Sunday, March 15, 2009

Editorial: Do you care enough to show up?

Did you stand up before? Did you make it known publicly that you were against the Iraq War? If so, the Iraq War continues. Do you intend to stand up this 6th anniversary and say "End the war now"? Or do you plan to WalkOn,

If you've never stood up publicly against the illegal war, when do you intend to start?

This week the Iraq War hits the six year anniversary mark. Bully Boy Bush lied. His administration promised a "cakewalk" that would end quickly. Congressional Democrats lied. They said give them one house -- the House or the Senate -- in the November 2006 elections and they'd end the Iraq War. They were given both houses and . . . they . . . did . . . nothing. In 2008, they showed up to insist the problem was they didn't have the White House but give them that and give them a few more seats in Congress and they'd end the illegal war! They would! They really, really would!

And they didn't.

Between 142,000 and 147,000 US troops are currently stationed in Iraq. Barack plans to take approximately 10,000 to 12,000 out this year. And then? Well, his hedge words tell us that more may come out or he might halt the draw down or he might send more US troops into Iraq.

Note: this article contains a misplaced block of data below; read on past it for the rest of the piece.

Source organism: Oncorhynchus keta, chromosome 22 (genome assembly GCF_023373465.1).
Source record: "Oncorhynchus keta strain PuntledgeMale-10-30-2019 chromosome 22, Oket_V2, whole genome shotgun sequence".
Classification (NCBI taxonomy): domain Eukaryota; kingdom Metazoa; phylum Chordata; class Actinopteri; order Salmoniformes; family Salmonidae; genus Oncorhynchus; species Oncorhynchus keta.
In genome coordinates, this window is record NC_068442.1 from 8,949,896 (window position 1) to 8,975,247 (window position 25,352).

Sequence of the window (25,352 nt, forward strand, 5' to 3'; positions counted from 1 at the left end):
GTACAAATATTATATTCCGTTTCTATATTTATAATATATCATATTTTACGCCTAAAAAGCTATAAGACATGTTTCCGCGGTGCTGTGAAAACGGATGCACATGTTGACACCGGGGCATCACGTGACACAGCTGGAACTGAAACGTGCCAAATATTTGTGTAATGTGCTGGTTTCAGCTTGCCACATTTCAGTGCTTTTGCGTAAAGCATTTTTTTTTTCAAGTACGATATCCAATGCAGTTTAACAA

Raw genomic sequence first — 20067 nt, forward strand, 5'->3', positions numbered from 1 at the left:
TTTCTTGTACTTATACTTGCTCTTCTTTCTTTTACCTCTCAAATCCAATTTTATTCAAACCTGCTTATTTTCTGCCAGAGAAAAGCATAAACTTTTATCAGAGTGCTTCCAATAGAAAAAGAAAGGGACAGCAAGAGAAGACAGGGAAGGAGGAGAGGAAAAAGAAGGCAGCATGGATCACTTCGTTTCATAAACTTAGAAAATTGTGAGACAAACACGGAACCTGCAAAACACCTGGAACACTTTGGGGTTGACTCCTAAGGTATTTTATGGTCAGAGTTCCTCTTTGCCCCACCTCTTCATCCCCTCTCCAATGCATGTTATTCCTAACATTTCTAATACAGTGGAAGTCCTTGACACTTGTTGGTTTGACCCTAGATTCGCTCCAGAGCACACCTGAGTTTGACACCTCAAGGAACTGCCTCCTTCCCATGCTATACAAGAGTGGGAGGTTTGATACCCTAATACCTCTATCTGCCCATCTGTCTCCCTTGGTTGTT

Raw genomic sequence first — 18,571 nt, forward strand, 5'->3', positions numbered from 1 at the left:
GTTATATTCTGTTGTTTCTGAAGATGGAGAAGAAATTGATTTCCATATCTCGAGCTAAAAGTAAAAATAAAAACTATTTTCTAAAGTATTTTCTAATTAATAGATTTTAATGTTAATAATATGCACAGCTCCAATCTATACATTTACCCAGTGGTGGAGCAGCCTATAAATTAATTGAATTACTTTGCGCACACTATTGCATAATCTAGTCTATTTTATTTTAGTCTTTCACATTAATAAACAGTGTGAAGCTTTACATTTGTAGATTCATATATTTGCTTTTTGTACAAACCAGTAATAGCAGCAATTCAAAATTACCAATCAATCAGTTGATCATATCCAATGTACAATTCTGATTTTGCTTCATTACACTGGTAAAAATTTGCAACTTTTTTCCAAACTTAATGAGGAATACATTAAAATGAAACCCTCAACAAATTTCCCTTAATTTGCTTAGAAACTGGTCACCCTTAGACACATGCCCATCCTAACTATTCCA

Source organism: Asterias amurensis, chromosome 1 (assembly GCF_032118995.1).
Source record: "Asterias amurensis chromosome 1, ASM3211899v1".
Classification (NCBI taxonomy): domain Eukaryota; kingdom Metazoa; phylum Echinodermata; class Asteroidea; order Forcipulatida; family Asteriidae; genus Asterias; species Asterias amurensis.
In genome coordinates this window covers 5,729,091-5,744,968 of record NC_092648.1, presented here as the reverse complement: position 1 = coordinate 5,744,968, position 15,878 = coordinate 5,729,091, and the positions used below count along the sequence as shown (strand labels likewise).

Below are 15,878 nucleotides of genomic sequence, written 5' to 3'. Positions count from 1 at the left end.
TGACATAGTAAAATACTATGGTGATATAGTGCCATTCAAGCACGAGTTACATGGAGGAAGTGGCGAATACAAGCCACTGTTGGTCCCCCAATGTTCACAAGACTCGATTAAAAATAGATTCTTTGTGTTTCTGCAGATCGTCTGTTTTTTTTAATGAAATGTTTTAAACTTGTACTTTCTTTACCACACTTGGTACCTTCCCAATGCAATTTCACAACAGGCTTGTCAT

This isn't ending the illegal war.

Barack's lying to the American people.

Over and over.

As John Ross (CounterPunch) explains:

Of course the war is not over. Obama's speech to the leathernecks at Lejeune was stuffed with caveats and canards. Combat troops will be gone from Iraq by August 2010 the Prez pledged, leaving 35,000 to 50,000 residuals in country - but the small print gives Baracko fiat to reclassify combatants as residuals. The remaining troops' departure by 2011 hinges on Iraqi acceptance of a status of forces agreement to be voted up this June and not what the White House decrees. Nonetheless, U.S. withdrawal is subject to Pentagon review with options extended for many years to come. No mention is made of 150,000 private contract killers or permanent bases on Iraqi soil.
[. . .]
For the Iraqis, there is no closure to this black chapter in the history of American mayhem. Their homes and their livelihoods have been decimated and their culture sacked - the NYT's Baghdad art critic recently compared the Assyrian wall reliefs unveiled at the reopened National Museum to blast walls thrown up by the U.S. Army Corps of Engineers to separate Baghdad neighbors.